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We at TMRC use the term "hacker" only in its original meaning, someone who applies ingenuity to create a clever result, called a "hack". The essence of a "hack" is that it is done quickly, and is usually inelegant. It accomplishes the desired goal without changing the design of the system it is embedded in. Despite often being at odds with the design of the larger system, a hack is generally quite clever and effective.

This original benevolent meaning stands in stark contrast to the later and more commonly used meaning of a "hacker", typically as a person who breaks into computer networks in order to steal or vandalize. Here at TMRC, where the words "hack" and "hacker" originated and have been used proudly since the late 1950s, we resent the misapplication of the word to mean the committing of illegal acts. People who do those things are better described by expressions such as "thieves", "password crackers". or "computer vandals". They are certainly not true hackers, as they do not understand the hacker ethic.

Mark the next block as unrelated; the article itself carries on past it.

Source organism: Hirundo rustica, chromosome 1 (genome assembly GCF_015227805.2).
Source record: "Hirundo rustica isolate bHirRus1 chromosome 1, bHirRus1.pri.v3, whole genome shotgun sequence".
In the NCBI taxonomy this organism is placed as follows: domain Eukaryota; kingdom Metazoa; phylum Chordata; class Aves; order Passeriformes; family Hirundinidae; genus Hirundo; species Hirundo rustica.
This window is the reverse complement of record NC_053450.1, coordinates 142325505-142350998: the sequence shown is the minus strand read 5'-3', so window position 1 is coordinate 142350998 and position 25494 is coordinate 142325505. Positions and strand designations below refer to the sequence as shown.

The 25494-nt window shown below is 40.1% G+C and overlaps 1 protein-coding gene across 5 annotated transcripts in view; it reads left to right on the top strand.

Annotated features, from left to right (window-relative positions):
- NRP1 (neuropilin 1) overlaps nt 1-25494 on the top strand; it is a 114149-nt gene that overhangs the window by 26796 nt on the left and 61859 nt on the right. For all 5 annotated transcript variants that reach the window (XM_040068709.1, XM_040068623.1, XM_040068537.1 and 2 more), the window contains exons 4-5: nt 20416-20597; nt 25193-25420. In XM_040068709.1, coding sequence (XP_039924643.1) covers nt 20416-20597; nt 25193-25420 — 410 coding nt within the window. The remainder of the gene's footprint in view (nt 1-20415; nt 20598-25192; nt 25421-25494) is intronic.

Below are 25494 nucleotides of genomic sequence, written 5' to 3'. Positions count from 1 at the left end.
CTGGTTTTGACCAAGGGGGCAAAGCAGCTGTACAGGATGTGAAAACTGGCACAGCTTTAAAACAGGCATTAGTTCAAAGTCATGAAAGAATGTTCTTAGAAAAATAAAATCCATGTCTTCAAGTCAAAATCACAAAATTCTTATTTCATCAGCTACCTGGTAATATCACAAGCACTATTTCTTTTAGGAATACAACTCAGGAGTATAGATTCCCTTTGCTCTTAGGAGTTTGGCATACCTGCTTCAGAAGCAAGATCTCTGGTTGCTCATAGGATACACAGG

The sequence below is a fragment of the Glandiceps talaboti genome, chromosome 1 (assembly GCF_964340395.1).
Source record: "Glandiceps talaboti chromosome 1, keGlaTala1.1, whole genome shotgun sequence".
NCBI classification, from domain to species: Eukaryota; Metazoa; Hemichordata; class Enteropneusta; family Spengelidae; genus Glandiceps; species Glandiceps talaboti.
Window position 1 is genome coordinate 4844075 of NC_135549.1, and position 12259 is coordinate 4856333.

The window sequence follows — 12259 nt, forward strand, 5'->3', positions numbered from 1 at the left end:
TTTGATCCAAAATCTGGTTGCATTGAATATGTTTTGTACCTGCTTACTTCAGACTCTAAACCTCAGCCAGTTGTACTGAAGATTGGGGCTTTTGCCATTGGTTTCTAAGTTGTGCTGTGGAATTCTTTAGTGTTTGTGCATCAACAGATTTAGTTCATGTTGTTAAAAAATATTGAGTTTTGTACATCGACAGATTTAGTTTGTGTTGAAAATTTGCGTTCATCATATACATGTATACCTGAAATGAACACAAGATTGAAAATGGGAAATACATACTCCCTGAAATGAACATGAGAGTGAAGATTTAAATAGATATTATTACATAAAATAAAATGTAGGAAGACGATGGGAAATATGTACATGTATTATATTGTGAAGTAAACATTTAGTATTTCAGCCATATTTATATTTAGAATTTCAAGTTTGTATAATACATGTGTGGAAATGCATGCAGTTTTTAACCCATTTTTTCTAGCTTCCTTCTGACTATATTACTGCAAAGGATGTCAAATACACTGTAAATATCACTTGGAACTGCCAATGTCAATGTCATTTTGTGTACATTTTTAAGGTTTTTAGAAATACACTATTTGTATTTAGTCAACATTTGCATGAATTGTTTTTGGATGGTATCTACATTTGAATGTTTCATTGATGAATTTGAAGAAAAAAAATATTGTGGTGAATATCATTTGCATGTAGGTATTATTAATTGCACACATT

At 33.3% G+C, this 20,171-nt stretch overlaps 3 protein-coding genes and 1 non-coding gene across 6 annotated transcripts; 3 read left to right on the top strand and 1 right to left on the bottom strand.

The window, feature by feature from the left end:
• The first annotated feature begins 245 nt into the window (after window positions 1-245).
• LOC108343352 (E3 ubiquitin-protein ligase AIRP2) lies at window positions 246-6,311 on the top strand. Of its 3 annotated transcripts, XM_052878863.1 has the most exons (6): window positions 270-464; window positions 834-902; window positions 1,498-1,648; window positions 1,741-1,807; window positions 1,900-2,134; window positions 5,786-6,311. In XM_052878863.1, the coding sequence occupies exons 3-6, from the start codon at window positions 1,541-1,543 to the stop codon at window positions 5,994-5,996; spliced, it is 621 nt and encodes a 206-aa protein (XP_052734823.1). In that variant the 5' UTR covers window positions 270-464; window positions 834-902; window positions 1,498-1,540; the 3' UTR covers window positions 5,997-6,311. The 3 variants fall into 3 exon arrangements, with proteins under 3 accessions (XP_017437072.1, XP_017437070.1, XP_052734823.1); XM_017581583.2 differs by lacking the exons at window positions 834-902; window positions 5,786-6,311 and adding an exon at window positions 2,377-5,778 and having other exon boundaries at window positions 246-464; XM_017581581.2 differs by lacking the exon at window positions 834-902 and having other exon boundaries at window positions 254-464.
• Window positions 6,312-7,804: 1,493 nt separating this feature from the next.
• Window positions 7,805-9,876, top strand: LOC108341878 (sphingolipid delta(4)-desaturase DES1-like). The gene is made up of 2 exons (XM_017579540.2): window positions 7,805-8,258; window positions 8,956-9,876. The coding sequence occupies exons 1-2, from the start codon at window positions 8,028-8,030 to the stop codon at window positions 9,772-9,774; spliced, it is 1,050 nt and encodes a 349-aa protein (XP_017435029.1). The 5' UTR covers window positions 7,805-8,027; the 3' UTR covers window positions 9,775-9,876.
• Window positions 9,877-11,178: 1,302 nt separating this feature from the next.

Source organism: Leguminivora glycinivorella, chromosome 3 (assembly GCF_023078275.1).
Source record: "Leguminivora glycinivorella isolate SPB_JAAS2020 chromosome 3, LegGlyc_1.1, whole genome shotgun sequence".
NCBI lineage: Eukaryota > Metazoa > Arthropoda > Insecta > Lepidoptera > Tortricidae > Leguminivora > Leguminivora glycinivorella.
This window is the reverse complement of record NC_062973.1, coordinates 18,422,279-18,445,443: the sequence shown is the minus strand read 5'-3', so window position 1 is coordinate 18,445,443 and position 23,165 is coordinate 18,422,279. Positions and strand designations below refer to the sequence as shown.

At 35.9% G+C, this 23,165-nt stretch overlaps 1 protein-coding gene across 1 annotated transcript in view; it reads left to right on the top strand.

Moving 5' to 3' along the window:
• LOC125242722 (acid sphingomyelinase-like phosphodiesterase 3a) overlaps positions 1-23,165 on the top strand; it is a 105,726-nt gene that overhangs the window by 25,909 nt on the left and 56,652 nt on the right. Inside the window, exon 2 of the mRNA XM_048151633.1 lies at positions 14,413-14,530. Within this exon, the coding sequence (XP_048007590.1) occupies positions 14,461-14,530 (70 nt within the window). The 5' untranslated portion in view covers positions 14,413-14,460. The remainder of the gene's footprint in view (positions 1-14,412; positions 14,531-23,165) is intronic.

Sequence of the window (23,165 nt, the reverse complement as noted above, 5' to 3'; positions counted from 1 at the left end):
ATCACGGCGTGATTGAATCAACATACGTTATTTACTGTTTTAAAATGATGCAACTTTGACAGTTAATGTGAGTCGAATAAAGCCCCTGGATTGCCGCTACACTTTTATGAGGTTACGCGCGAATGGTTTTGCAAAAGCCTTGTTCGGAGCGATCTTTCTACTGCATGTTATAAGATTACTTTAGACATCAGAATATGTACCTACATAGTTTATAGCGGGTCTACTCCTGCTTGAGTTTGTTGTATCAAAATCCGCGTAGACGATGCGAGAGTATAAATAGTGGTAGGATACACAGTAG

Also see the definition of "hacker" in the on-line version of the New Hacker's Dictionary.

Reference info related to TMRC

This section lists books and other major publications that reference TMRC.

The Tech Model Railroad Club is featured as the first chapter of Hackers, by Steven Levy (New York: Anchor Press/Doubleday, 1984). It is credited as one (possibly the primary) source of the Hacker Culture the book describes.

Several entries in The New Hacker's Dictionary, (Second Edition, edited by Eric S. Raymond (MIT Press, 1993); ISBN 0-262-68079-3) are derived from Abridged Dictionary of the TMRC Language. There is also an online version of the book's content.

The cover article in Railroad Model Craftsman, July 1986 was a preview of the club for the 1986 NMRA convention held in Boston. A converted copy of the text we submitted is available online.

Tech Model Railroad Club of MIT
MIT Room N52-118
265 Massachusetts Avenue
Cambridge, MA 02139

+1 617 253-3269
x3-3269 (on campus)
Email: tmrc-web@mit.edu
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